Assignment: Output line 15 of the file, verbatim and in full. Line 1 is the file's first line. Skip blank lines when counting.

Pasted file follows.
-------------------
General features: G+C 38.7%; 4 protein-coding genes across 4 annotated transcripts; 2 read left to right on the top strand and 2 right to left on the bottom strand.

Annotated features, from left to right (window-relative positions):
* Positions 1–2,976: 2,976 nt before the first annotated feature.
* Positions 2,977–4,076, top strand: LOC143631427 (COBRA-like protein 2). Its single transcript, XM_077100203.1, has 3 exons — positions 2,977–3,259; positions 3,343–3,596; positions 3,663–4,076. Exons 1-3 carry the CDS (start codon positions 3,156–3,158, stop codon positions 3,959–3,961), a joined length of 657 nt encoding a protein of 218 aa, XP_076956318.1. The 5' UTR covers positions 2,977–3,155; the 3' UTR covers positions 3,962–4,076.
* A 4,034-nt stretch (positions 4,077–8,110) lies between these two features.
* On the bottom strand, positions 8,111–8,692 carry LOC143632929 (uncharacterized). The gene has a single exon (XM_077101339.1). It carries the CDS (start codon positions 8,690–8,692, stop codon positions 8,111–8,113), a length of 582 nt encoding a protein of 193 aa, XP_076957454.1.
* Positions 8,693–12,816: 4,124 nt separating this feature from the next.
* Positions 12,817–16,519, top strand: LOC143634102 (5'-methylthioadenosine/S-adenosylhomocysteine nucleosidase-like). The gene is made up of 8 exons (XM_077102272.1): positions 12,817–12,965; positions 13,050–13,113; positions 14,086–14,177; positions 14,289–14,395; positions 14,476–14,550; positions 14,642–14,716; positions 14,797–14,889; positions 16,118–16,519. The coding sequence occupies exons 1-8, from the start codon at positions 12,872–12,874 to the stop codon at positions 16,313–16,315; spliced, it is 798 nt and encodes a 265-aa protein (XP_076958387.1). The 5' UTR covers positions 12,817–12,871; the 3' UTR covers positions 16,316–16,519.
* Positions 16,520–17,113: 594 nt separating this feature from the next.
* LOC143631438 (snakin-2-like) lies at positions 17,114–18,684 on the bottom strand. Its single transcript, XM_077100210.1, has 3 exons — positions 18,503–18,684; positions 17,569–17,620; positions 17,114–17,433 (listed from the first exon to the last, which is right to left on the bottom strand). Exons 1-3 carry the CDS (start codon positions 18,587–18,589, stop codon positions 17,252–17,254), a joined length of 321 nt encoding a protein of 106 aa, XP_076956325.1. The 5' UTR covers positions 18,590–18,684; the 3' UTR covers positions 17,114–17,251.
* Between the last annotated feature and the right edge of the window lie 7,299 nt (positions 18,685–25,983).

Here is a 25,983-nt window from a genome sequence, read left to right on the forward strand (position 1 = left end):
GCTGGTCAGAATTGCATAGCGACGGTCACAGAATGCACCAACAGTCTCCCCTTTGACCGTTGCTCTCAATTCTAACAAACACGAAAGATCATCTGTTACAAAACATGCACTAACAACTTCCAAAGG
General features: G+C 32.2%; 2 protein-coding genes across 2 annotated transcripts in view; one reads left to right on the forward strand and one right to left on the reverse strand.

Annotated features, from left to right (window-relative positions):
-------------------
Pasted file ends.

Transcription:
Annotated features, from left to right (window-relative positions):